BMW mated the motor to a long-travel, dirt-friendly suspension with 21-inch front wheels and 19-inch rear wheels. Add the chain drive and it’s a true go-anywhere transport that proved immensely popular with everyone from expeditionary travelers to inner-city motorcycle couriers. And the F 800 GS proved an able sibling to the bigger 1150 GS range.
2009 Aprilia RSV4 Factory
With the redoubtable RSV4, Aprilia came back to superbike competition with a vengeance in 2009. Possessing the only V-4 motor you could buy in the class (at least at the time), the RSV4 benefitted from Aprilia engineers who used every bit of knowledge gained from their years of 250 cc Grand Prix domination to create a landmark, track-focused machine.
The bike delivers a stout 180 hp and 85 ft lbs of torque, and is equipped with the best production Öhlins suspension and Brembo brakes of the time. The first RSV4 was dominant almost immediately, taking the 2010 WorldSBK title with Max Biaggi in the saddle. Since then, the RSV4 has garnered two more titles and won countless shootout tests across the globe. The model is now part of the 1100 cc club with the debut of the stupendous 2021 edition.
2009 Harley-Davidson XR1200
The sportiest Sportster of all time, the XR1200 is on this list not so much for outright performance or even sales success, but as an indication of how on-point Harley-Davidson’s thinking was at the time. The manufacturer preempted the return of the flat-track style—universally favored by custom builders around the world—by half a decade. But Harley-Davidson only produced the machine between 2009 and 2012.
After that, the executives gave up, confining what was a real sleeper of a machine to the history books. Today, an XR1200 that’s not in some state of disrepair is a rarity, as many were raced, crashed, poorly maintained or all of the above. Find a good one, though, and you’ve got a true modern classic on your hands.
2010 Honda VFR1200F DCT
Trust it to Honda to push the technical boundaries. The world’s largest motorcycle company did just that with the 2010 VFR1200F, the first such machine to come with Honda’s innovative dual-clutch transmission (DCT). The DCT was the first semi-automatic gearbox fitted to a production motorcycle.
You could still change gears manually via the paddle shifters on the left handlebar, but there was no clutch lever—something many riders needed time to get used to. Powered by a 1,237 cc V-4 motor, the VFR is remembered as a good bike, not a great one, yet was the vehicle Honda used to bring the DCT system to market. That alone is reason enough to include it here.
2010 BMW S 1000 RR
Few superbikes have blown away the competition like the BMW S 1000 RR. At a time when the world was still reeling from the global financial crisis, BMW kept its development foot flat to the floor and released what is now remembered as the first true digital sportbike. A total of 190 hp was on tap from the 999 cc four-cylinder motor that ran a number of production firsts, including “finger follower” valve actuation for the cams rather than the old “shim-and-bucket” design.
A twin-spar aluminum frame designed primarily for track use was employed, but the big news was the massive electronics suite that included ride-by-wire throttle, lean-angle-sensitive traction control and four variable ride modes. With the S 1000 RR, BMW changed the design game for all superbikes to follow.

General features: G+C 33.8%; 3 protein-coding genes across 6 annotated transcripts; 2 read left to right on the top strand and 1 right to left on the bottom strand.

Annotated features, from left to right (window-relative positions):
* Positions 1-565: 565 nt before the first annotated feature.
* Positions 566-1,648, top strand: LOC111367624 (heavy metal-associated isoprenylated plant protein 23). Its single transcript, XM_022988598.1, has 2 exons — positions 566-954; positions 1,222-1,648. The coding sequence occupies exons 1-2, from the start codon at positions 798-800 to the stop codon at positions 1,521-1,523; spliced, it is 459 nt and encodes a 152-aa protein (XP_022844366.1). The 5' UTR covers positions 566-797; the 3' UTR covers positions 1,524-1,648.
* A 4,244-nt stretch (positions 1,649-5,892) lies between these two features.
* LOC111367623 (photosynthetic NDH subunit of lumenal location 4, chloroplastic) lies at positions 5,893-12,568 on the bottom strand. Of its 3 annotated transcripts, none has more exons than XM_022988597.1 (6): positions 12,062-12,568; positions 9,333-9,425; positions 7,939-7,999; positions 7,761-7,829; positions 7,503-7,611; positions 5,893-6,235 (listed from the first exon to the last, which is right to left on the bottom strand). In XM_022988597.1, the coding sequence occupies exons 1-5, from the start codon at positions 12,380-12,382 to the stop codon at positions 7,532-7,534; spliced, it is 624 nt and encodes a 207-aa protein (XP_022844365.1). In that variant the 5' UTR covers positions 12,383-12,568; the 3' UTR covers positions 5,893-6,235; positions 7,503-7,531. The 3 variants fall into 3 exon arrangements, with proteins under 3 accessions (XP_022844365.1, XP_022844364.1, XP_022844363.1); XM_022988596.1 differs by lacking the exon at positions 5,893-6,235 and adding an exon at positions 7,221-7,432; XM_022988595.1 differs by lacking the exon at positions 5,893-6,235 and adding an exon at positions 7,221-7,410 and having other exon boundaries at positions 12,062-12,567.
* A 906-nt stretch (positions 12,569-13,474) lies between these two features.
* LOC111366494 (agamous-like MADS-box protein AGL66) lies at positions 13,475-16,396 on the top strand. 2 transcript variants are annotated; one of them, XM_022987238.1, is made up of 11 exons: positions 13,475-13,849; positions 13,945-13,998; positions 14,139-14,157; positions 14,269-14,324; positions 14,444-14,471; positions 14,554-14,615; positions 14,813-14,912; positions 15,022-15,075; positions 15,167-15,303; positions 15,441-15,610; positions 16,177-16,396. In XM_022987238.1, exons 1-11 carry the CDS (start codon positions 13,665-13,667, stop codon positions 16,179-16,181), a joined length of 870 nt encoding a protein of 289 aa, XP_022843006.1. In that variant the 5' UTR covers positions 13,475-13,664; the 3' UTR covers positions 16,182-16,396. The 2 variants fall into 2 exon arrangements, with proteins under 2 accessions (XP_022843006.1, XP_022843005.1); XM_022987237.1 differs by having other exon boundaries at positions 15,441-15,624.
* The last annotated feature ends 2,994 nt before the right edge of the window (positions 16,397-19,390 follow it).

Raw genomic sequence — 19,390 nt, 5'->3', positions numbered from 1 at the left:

2013 BMW R 1200 GS
The bike that started the ADV segment way back in 1980 got its biggest update yet in 2013. Dubbed the “wasser-boxer” (water boxer), the 1,170 cc flat-twin engine was partially water-cooled, with power going from 110 hp to 125 hp, and torque measurably increased across the rev range.
With a focus on sporty handling, this GS could even be taken to the racetrack if so desired, and then eat up any dirt roads on the way home. Of course, true to BMW form, it seemed to carry every conceivable rider aid offered, so the tech more than matched the motor. The BMW R 1200 GS became king of the maxi-ADV class, a position it holds to this day.
2014 Yamaha MT-07
This is the little Yamaha that could. Yamaha has a proud history of excellent small-capacity roadsters that stretches back to the early 1970’s. Machines like the TX650 and subsequent RD350 had newbies lining up to ride them, and the MT-07 continues this legacy for a new generation.
There’s nothing overly flashy about the MT-07; it’s got a 687 cc parallel-twin four-stroke motor good for about 70 hp. But it’s finished beautifully and the ride experience is superb. Yamaha has sold mountains of MT’s since its release in 2014, and there’s little doubt that it will continue to do so for years to come.
2014 KTM 1290 Super Duke R
The rise of the “super-naked” bike really began with the Aprilia Tuono V4 at the end of the previous decade, but the class was cemented when KTM brought out “the Beast” in 2014. That monster was the 1290 Super Duke R powered by a 1,301 cc V-twin—a naked motorcycle designed for the hooligan in all of us.
The manufacturer quoted an incredible 180 hp for the motor, wrapping it in KTM’s trademark orange steel-trellis chassis, WP suspension (admittedly not as top-of-the-line as it could have been) and just enough electronics and rider aids to lend a faint air of sensibility to the madness. More than that, however, the Super Duke heralded KTM—already an off-road powerhouse—as a truly major player in the street-bike market.
2015 Yamaha YZF-R1
For 2015, Yamaha went through the YZF-R1 model from top-to-bottom, releasing a superbike that could be considered the natural successor to the 2010 BMW S 1000 RR in terms of the loaded tech. A new, slender chassis and reworked crossplane-crank motor were crafted, and a slew of electronics were added, the latter including Slide Control.